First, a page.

The average cost of a data breach is currently clocking in at $3.62 million—an amount few companies can afford to lose. It’s not enough to have firewalls and various technologies to try and keep cyber criminals at bay, though. Your employees may unintentionally open your organization up to a data breach, whether through a Bring Your Own Device (BYOD) policy, falling for phishing scams, or storing files on a non-secure website.
So, what is your company doing to secure your employees’ Personally Identifiable Information (PII)?
New research from IdentityForce shows that HR and IT seem to be joining forces to combat identity theft-related issues. When it comes to who is leading the effort to protect the personally identifiable information of employees, approximately 65% of survey respondents selected HR and IT.
Typically, the role of security or securing data within the organization has fallen within IT’s camp. And, the budget for this has been massive. In fact, Gartner indicates that worldwide spending on information security products and services will reach $86.4 billion this year, an increase of 7 percent over 2016, with spending expected to grow to $93 billion in 2018. However, even with all the security products and spend, vulnerabilities will always exist, and that’s why it’s important to have HR and IT collaborate on protecting employees’ PII.
- Why HR? They’re seen as the policy implementers and change-makers within organizations. HR usually handles employee benefits (like identity theft protection), organization of sensitive files, background checks, and creates company-wide policies, like BYOD.
- Why IT? IT or Information Security (InfoSec) teams are viewed as being the experts when it comes to protecting company data and employees from within the four walls of the organization—but what happens when an employee ventures outside those four walls? That’s where the IT interest expands into ensuring all the work they’ve done corporate-wise isn’t easily compromised outside of the office; for example, if an employee clicks on a phishing email on a personal device used for business and suddenly exposes sensitive corporate information.
In summary, employee identity theft protection is not just one department’s job—everyone needs to work together because protecting sensitive data should be the entire company’s responsibility. HR and IT can combine forces to lead the charge, as they both provide essential skillsets, and ensure any strategies or policies are implemented company-wide. By empowering your employees and giving them control of managing and protecting their personal data, they will feel personally responsible for helping to protect against identity theft or compromising sensitive company data.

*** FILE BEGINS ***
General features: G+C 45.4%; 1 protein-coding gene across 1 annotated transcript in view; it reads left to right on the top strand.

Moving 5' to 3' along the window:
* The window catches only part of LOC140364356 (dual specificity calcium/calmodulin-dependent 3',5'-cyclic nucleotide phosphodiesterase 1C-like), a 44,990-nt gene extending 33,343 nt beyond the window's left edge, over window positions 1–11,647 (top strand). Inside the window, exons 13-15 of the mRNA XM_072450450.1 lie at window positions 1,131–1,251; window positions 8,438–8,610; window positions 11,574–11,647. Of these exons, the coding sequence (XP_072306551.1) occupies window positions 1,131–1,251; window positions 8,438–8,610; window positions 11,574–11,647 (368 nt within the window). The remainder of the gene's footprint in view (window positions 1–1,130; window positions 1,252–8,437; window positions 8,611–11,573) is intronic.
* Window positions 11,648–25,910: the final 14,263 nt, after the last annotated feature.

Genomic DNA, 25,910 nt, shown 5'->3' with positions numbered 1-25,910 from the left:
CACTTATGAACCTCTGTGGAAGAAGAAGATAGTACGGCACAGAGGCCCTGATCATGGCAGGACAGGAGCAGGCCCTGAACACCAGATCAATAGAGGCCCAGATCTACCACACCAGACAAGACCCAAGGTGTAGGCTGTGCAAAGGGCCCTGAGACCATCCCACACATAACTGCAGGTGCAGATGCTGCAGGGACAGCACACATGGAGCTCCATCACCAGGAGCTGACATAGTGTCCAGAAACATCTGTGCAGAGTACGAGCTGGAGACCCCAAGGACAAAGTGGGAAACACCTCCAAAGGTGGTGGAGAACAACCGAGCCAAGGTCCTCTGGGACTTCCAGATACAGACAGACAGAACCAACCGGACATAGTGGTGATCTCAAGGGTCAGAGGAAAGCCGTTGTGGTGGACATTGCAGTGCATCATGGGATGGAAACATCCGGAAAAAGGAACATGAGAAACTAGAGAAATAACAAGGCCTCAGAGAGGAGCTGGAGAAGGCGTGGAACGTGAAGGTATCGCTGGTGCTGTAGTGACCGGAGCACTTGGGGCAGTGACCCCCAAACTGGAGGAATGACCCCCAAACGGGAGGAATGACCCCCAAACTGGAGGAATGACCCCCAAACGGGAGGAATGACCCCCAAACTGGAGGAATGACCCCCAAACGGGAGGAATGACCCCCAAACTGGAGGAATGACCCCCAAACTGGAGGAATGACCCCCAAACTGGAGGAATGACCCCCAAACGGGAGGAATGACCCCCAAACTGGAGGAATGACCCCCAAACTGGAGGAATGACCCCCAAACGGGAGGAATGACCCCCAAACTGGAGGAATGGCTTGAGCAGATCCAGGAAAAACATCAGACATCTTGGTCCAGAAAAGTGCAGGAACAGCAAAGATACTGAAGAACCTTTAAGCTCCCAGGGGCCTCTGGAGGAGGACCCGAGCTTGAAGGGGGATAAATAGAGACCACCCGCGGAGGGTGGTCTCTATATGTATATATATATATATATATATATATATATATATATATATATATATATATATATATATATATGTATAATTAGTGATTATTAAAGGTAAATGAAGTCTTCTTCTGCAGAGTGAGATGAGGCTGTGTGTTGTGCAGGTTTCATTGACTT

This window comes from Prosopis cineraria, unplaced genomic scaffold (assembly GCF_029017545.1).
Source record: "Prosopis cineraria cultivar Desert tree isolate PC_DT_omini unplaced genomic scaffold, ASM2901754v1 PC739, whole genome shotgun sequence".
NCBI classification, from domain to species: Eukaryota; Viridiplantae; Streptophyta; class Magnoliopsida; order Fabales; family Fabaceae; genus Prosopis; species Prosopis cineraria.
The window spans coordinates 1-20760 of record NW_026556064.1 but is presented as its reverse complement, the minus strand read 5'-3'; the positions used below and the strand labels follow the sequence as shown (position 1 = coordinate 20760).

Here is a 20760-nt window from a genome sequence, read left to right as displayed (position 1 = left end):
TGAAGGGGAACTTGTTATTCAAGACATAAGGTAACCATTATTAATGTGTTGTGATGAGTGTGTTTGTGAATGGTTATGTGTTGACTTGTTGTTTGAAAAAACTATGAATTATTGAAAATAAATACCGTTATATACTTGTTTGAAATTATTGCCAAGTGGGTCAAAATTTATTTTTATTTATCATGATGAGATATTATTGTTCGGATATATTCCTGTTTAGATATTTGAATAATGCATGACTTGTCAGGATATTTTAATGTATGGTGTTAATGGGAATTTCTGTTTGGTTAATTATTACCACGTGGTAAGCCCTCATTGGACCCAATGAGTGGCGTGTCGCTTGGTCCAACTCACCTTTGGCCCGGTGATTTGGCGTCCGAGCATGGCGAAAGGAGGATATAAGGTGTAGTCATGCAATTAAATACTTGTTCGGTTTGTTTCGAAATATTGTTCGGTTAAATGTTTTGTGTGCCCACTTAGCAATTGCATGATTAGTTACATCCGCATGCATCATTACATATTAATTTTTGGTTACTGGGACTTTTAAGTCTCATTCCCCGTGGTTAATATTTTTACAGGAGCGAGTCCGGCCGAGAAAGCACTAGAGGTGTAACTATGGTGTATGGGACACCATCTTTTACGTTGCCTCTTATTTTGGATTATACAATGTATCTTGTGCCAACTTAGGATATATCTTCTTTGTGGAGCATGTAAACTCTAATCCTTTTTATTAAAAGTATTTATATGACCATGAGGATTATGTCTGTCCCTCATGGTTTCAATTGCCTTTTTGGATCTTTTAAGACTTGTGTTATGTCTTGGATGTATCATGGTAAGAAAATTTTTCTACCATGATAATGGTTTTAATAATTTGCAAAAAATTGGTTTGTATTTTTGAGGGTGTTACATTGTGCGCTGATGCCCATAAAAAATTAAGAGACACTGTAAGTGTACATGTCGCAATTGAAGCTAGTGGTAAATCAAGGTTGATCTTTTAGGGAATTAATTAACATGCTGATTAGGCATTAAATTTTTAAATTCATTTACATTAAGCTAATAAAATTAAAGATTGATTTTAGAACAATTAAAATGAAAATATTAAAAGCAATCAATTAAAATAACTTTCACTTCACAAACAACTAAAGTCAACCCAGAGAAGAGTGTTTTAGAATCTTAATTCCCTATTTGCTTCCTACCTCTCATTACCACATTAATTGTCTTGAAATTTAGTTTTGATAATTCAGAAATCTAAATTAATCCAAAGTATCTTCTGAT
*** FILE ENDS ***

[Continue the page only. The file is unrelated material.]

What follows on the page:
Don’t forget that not all breaches are huge cyber attacks. Thieves may find your company’s vulnerability in the form of one naïve employee who clicks a link in a realistic-looking phishing email and accidentally downloads malware that infects the whole company. Therefore, having continuous training and education, run by both HR and IT, will help to get every single employee on board with cybersecurity and identity theft protection.
At the end of the day, your company stands a better chance of keeping criminals away and protecting employees’ personally identifiable information if everyone—from the CEO’s assistant, to the top sales rep, and the CTO—is on the same page.
Are you thinking about offering identity theft protection as an employee benefit? Download IdentityForce’s 2017 State of Progressive Employee Benefits: Survey Results from the HR Frontline. With more than 100 HR professionals surveyed, you’ll learn more about their expectations related to offering ID theft protection as an employee benefit and the general trends in building employee experience around progressive benefits.